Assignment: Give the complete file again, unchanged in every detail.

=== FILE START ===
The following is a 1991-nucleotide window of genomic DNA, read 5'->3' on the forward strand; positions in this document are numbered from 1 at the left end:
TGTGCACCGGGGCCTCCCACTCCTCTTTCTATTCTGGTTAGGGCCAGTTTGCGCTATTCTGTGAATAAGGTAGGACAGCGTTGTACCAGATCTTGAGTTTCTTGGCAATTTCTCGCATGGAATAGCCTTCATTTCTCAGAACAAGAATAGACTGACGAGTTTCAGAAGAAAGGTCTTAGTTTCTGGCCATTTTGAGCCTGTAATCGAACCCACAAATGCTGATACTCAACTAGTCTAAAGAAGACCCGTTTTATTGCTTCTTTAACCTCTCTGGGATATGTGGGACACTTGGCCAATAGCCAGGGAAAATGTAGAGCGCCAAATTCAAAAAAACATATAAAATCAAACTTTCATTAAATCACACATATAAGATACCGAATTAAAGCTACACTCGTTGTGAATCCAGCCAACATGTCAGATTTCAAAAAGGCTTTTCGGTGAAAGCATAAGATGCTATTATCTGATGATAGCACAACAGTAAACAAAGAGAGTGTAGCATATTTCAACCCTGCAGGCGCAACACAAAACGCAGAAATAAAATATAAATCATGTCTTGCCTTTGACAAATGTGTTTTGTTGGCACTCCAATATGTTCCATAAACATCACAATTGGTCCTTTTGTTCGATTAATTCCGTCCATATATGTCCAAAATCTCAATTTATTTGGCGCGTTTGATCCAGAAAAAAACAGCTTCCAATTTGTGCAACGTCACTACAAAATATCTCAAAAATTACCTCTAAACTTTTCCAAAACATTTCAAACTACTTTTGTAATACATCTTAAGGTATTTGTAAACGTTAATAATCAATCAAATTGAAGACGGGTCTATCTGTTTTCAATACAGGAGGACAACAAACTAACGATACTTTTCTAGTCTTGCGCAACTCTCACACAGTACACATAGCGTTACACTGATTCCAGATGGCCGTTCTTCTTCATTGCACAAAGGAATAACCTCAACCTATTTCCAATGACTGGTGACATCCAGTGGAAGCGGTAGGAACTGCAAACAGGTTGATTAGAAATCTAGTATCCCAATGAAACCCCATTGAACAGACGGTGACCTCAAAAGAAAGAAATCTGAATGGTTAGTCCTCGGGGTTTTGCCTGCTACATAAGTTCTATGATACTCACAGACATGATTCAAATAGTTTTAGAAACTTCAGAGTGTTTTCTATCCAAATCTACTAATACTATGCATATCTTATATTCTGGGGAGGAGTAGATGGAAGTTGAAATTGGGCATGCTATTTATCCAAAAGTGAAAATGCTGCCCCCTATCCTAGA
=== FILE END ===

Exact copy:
The following is a 1991-nucleotide window of genomic DNA, read 5'->3' on the forward strand; positions in this document are numbered from 1 at the left end:
TGTGCACCGGGGCCTCCCACTCCTCTTTCTATTCTGGTTAGGGCCAGTTTGCGCTATTCTGTGAATAAGGTAGGACAGCGTTGTACCAGATCTTGAGTTTCTTGGCAATTTCTCGCATGGAATAGCCTTCATTTCTCAGAACAAGAATAGACTGACGAGTTTCAGAAGAAAGGTCTTAGTTTCTGGCCATTTTGAGCCTGTAATCGAACCCACAAATGCTGATACTCAACTAGTCTAAAGAAGACCCGTTTTATTGCTTCTTTAACCTCTCTGGGATATGTGGGACACTTGGCCAATAGCCAGGGAAAATGTAGAGCGCCAAATTCAAAAAAACATATAAAATCAAACTTTCATTAAATCACACATATAAGATACCGAATTAAAGCTACACTCGTTGTGAATCCAGCCAACATGTCAGATTTCAAAAAGGCTTTTCGGTGAAAGCATAAGATGCTATTATCTGATGATAGCACAACAGTAAACAAAGAGAGTGTAGCATATTTCAACCCTGCAGGCGCAACACAAAACGCAGAAATAAAATATAAATCATGTCTTGCCTTTGACAAATGTGTTTTGTTGGCACTCCAATATGTTCCATAAACATCACAATTGGTCCTTTTGTTCGATTAATTCCGTCCATATATGTCCAAAATCTCAATTTATTTGGCGCGTTTGATCCAGAAAAAAACAGCTTCCAATTTGTGCAACGTCACTACAAAATATCTCAAAAATTACCTCTAAACTTTTCCAAAACATTTCAAACTACTTTTGTAATACATCTTAAGGTATTTGTAAACGTTAATAATCAATCAAATTGAAGACGGGTCTATCTGTTTTCAATACAGGAGGACAACAAACTAACGATACTTTTCTAGTCTTGCGCAACTCTCACACAGTACACATAGCGTTACACTGATTCCAGATGGCCGTTCTTCTTCATTGCACAAAGGAATAACCTCAACCTATTTCCAATGACTGGTGACATCCAGTGGAAGCGGTAGGAACTGCAAACAGGTTGATTAGAAATCTAGTATCCCAATGAAACCCCATTGAACAGACGGTGACCTCAAAAGAAAGAAATCTGAATGGTTAGTCCTCGGGGTTTTGCCTGCTACATAAGTTCTATGATACTCACAGACATGATTCAAATAGTTTTAGAAACTTCAGAGTGTTTTCTATCCAAATCTACTAATACTATGCATATCTTATATTCTGGGGAGGAGTAGATGGAAGTTGAAATTGGGCATGCTATTTATCCAAAAGTGAAAATGCTGCCCCCTATCCTAGA